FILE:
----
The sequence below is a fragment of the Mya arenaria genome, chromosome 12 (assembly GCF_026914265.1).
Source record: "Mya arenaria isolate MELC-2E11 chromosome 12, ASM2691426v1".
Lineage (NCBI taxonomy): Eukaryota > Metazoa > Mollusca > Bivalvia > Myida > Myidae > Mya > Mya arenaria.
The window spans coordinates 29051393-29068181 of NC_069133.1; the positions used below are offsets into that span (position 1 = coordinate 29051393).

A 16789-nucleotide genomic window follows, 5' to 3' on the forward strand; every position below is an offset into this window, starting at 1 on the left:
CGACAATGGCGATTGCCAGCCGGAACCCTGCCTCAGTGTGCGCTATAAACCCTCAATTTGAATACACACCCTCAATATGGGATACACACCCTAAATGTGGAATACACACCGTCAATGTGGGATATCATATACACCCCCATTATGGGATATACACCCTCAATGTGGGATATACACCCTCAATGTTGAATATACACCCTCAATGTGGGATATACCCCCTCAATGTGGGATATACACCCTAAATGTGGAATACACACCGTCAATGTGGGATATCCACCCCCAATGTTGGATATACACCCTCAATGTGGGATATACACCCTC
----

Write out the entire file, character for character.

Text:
The sequence below is a fragment of the Mya arenaria genome, chromosome 12 (assembly GCF_026914265.1).
Source record: "Mya arenaria isolate MELC-2E11 chromosome 12, ASM2691426v1".
Lineage (NCBI taxonomy): Eukaryota > Metazoa > Mollusca > Bivalvia > Myida > Myidae > Mya > Mya arenaria.
The window spans coordinates 29051393-29068181 of NC_069133.1; the positions used below are offsets into that span (position 1 = coordinate 29051393).

A 16789-nucleotide genomic window follows, 5' to 3' on the forward strand; every position below is an offset into this window, starting at 1 on the left:
CGACAATGGCGATTGCCAGCCGGAACCCTGCCTCAGTGTGCGCTATAAACCCTCAATTTGAATACACACCCTCAATATGGGATACACACCCTAAATGTGGAATACACACCGTCAATGTGGGATATCATATACACCCCCATTATGGGATATACACCCTCAATGTGGGATATACACCCTCAATGTTGAATATACACCCTCAATGTGGGATATACCCCCTCAATGTGGGATATACACCCTAAATGTGGAATACACACCGTCAATGTGGGATATCCACCCCCAATGTTGGATATACACCCTCAATGTGGGATATACACCCTC